Ullmann Der Sturz des Antichrist
Even in the desperate conditions of the Nazi’s Theresienstadt concentration camp, Viktor Ullmann followed a more recognizably German compositional path than his fellow internees. Schoenberg was his teacher but he was never a slavish Schoenbergian and the stylistic variety of his work is one of its more notable features (or weaknesses; it depends on your point of view). Following several successful stagings of Ullmann’s Theresienstadt opera Der Kaiser von Atlantis, his first opera Der Sturz des Antichrist was given a belated premiere in Bielefeld last year. This recording was made in conjunction with that production and is a welcome, if not ideally polished, representation of Ullmann’s prophetic music drama – an allegorical depiction of the rise of a dictator, the destruction he causes and his ultimate defeat. Having mounted revivals of operas by Schreker, Brand and Korngold in the last ten years or so, the Bielefeld company was perhaps uniquely well placed to tackle Ullmann’s magnum opus.
Der Sturz des Antichrist is an ambitious work in all respects – philosophical, dramatic, vocal and technical. It is based on (and remains slavishly faithful to) a dramatic sketch by Albert Steffen, a fellow disciple of the philosopher and teacher Rudolf Steiner. The opera’s Hitler figure is the Regent, who commands technician, priest and poet to submit to his will, symbolic figures representing science, religion and the artist as state propagandist. The poet (Ullmann?) resists and is thrown into prison whereupon his gaoler helps him to unlock his spiritual resources (the scene contains the opera’s most nearly sublime music which CPO quite unnecessarily split between discs). In the final act, the poet denounces the Regent as the Antichrist, and the dictator overreaches himself, inviting destruction as he takes to the skies in a Tippettian aircraft or spaceship.
It is difficult to judge the quality of such an extraordinary piece from a first recording. The recorded balance ensures that the music remains subservient to the words, and such would appear to be the composer’s intention. The work is a metaphysical fantasy squarely in the Wagnerian tradition – which here means few opportunities for dramatic action, scant melodic interest (despite the broadly tonal idiom) and yet plenty of recognizable leitmotives. While there is a hint of Korngold and even Scriabin in the work’s riper moments, Schoenberg and Debussy are more perceptible influences than the Weill or Hindemith one might have expected. So too is Mahler. The main leitmotiv is cribbed from “Ich ging mit Lust” (a Wunderhorn setting from the Lieder und Gesange aus der Jugendzeit), although there might be no significance in this beyond Ullmann’s inability to write his own tunes. Whole-tone and augmented harmonies are identified with the perverted value system of the villainous Regent and the work as a whole is claimed to be tightly structured.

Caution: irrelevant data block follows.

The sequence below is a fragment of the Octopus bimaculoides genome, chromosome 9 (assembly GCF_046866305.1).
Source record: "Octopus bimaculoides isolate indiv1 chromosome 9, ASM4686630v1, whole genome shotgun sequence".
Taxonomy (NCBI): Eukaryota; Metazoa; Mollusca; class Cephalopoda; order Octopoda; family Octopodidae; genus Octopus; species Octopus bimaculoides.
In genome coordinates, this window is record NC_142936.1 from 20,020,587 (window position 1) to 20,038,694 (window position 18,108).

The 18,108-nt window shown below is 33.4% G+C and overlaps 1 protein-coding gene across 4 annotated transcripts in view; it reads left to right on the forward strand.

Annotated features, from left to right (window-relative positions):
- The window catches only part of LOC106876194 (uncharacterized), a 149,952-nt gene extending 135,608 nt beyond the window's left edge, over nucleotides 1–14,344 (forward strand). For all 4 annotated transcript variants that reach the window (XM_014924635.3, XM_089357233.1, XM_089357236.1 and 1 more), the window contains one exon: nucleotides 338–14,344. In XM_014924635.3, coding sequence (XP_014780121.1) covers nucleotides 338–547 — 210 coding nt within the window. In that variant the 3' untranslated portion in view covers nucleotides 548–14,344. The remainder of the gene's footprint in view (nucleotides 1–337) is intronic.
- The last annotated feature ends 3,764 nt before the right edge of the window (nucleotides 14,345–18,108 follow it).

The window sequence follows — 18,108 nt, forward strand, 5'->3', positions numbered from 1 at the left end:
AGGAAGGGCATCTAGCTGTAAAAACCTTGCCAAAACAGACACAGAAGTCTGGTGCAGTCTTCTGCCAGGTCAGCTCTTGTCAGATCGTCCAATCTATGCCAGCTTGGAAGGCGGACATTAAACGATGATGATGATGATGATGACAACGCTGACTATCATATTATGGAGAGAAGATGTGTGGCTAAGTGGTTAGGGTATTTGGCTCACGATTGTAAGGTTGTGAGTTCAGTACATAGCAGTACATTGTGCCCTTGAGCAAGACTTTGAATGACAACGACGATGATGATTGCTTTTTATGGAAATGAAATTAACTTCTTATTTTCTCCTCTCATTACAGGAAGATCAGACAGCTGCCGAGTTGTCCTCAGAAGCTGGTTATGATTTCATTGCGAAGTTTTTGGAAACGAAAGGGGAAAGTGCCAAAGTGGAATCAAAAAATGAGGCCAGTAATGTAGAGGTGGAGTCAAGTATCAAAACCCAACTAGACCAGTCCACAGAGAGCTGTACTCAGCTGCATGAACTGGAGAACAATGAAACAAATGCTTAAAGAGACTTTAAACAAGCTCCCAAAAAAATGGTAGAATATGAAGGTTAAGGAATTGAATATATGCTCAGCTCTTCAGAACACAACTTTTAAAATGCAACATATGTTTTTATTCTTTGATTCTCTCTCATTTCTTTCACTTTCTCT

Whatever else it may be, Der Sturz des Antichrist is a sombre affair – the effect of an all-male cast and a brooding orchestral palette featuring contrabassoon, two bass clarinets and even basset horns. The wordless female chorus is used sparingly in the last act. The one outstanding performance is Monte Jaffe’s as the Warden, but then he does have the best music to sing. It is tempting to give this set an uncritical welcome in the light of the composer’s fate. In truth, I suspect that many readers will find it hard going.'